As a precautionary response to COVID-19, Ohio EPA is currently operating with most staff working remotely. If you are working with our staff on a current project and you know the name of the employee you are working with, email them at or call them directly. The Agency website has contact information for every district, division, and office. In order to reach us, please contact Ohio EPA’s main phone line at (614) 644-3020 or the main line for the division or office you are trying to reach.

After March 23, our district offices and Central Office will be temporarily closed and will have increasingly limited ability to receive deliveries, plans, etc. All entities are encouraged to submit plans, permit applications, etc., electronically where there are existing avenues to do so, such as the eBusiness Center (eBiz). Please refer to the list of available services on the main eBiz webpage. We encourage you to make use of all that apply, even if you have not used eBiz in the past. Plans under 25 MB can be emailed. For large plans over 25 MB, entities should work with the reviewer/division to upload via LiquidFiles. Directions for submitting docs via LiquidFiles is available on YouTube. We apologize for the inconvenience and thank you in advance for your understanding.

To report a spill or environmental emergency, contact the spill hotline (800) 282-9378 or (614) 224-0946

CITIZEN CONTACT: Kristopher Weiss

Ohio EPA Awards $4,735 Environmental Education Mini Grant To Lake County Organization

Ohio EPA awarded $4,735 to the Lake County Soil and Water Conservation District for a Watershed Landowner Outreach project on Arcola Creek to target residents of Ashtabula and Lake counties.  Twelve projects throughout the state were funded for $46,493.

A multi-faceted public education effort is planned to implement a section of the Arcola Creek watershed action plan. The creek is not meeting state and federal water quality standards. It drains directly into Lake Erie through the Arcola Estuary which is one of only two remaining estuaries on Ohio’s Lake Erie coastline. Grant monies will be used to fund public education efforts to protect this water resource, and will include two workshops for residents. One will address reducing erosion and nutrient runoff from lawns. The second will educate residents about rain barrels and rain gardens to reduce storm water volume.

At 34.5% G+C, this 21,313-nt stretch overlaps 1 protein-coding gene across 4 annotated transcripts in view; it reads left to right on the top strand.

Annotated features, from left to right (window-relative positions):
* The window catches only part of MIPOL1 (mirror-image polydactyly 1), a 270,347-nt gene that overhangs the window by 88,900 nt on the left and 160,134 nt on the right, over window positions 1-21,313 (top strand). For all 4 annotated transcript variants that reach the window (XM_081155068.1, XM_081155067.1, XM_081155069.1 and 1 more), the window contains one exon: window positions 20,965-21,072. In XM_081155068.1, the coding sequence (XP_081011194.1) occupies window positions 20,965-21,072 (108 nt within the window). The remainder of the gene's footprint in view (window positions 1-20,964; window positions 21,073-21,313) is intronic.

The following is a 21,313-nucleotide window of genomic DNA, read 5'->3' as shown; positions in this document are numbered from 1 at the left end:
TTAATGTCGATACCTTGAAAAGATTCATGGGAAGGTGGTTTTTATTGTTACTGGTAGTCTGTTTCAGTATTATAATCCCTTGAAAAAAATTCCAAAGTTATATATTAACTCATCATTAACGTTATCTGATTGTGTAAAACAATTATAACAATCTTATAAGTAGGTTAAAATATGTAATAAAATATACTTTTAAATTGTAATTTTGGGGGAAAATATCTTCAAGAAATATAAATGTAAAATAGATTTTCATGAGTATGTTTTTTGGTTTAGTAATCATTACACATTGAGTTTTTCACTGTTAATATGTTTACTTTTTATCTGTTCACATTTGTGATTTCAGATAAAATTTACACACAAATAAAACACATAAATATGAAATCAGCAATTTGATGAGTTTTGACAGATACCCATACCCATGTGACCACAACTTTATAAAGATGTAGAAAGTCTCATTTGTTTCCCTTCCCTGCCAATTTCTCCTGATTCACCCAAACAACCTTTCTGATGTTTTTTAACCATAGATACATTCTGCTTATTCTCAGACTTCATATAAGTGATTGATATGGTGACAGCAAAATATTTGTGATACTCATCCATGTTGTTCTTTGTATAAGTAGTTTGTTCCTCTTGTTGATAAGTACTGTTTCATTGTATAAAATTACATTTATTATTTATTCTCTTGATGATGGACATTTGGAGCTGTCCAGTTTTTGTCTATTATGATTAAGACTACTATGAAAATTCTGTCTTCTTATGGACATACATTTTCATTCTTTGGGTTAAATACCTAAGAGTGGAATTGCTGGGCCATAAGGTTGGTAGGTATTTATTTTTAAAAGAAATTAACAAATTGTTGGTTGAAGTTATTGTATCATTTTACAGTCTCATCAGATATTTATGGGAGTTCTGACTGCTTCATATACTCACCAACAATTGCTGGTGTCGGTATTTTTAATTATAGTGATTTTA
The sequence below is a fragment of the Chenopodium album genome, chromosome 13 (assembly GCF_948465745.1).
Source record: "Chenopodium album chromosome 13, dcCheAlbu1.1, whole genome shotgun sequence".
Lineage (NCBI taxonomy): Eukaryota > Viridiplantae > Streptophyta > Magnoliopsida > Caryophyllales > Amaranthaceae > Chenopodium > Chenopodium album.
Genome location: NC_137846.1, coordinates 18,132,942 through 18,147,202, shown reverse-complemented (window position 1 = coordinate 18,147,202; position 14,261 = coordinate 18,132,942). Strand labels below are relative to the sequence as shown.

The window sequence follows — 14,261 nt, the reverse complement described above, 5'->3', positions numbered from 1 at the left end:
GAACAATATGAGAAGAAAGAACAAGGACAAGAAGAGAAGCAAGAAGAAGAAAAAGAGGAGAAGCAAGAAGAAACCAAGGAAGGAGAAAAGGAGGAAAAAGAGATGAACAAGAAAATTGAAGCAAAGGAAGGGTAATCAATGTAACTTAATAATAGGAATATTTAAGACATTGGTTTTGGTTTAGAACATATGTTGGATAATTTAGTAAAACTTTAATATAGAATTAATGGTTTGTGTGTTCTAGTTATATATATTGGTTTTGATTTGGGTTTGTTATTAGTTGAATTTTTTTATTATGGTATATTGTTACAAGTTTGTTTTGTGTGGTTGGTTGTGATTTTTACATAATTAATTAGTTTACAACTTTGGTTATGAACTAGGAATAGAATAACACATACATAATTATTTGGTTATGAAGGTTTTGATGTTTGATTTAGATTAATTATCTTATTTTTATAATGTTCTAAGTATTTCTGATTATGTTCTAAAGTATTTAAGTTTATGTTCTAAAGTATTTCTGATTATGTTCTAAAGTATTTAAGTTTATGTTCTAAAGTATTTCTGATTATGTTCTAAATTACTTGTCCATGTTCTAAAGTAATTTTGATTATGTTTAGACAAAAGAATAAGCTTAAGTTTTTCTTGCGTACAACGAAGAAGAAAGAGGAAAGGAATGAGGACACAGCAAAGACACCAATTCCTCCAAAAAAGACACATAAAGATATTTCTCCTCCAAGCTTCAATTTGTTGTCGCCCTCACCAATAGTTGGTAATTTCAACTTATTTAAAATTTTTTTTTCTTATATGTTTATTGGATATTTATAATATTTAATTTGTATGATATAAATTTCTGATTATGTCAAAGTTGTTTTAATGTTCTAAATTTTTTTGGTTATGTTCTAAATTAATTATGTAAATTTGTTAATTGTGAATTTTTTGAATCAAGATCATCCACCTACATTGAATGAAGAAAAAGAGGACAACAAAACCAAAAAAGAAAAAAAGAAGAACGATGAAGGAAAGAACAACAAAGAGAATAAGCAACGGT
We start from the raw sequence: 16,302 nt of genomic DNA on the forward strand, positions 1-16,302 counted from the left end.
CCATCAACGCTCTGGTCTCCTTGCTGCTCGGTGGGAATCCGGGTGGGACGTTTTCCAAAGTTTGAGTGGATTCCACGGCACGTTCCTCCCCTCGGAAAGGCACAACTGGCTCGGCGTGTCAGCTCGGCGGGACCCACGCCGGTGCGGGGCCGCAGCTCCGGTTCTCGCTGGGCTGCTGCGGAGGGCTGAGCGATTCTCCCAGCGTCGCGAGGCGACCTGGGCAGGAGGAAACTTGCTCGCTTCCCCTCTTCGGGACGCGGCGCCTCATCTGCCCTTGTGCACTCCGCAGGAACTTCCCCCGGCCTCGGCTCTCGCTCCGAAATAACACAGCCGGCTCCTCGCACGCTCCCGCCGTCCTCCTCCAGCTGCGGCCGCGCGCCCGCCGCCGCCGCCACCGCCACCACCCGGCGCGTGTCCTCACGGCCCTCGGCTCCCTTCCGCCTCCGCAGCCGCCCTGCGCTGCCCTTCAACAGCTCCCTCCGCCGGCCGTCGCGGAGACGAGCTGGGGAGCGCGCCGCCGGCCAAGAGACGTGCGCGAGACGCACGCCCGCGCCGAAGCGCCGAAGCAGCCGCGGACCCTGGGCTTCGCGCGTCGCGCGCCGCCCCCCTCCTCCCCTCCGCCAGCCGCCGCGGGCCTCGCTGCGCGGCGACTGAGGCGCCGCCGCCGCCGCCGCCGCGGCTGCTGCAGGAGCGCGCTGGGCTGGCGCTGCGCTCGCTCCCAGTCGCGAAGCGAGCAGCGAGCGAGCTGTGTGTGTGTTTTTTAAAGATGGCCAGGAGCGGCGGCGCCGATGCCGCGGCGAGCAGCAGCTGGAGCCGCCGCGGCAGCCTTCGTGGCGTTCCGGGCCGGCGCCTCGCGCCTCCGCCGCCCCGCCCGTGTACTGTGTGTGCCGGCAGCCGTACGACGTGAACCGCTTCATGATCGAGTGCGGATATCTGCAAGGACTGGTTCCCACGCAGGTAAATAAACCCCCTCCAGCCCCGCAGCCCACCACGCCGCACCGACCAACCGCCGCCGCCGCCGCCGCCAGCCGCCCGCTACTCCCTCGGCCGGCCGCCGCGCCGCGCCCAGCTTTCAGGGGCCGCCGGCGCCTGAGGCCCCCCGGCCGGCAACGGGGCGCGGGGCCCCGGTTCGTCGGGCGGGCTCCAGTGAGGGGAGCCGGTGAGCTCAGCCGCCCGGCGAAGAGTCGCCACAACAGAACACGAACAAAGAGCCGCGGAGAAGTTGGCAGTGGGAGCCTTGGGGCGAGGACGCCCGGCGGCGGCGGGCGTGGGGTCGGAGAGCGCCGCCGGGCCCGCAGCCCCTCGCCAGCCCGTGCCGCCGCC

A creek cleanup event and geocaching program will bring residents into the watershed to learn about its processes and history. Wall maps of the watershed will be hung in public places, and permanent outdoor signs will be installed in parks to describe services that a healthy watershed can provide. A portable, weatherproof display will be created for community events. Collaborators include the Lake County Farm Bureau, Stormwater Management Department, Lake Metroparks and Madison Village.

The Ohio Environmental Education Fund gives out approximately $1 million each year for environmental education projects targeting kindergarten through university students, the general public and the regulated community. General grants are given for projects lasting up to 30 months and costing up to $50,000.

Mini grants are available for projects lasting up to 12 months and costing between $500 and $5,000. Proposals for classroom projects, conference speakers, and other activities that are eligible under the general grant program are eligible under the mini-grant program, but the application process is streamlined. Ohio EPA's Office of Environmental Education reserves up to $50,000 each grant round to fund projects submitted under this program.

For more information, contact Ohio EPA's Office of Environmental Education at (614) 644-2873. Staff is available to assist potential grant applicants who contact the office before the submission deadline. Information also is available online.


The Ohio Environmental Protection Agency was created in 1972 to consolidate efforts to protect and improve air quality, water quality and waste management in Ohio. In the past 40 years, air pollutants dropped by as much as 90 percent; large rivers meeting standards improved from 21 percent to 89 percent; and hundreds of polluting, open dumps were replaced with engineered landfills and an increased emphasis on waste reduction and recycling. Ohio EPA….40 years and moving forward.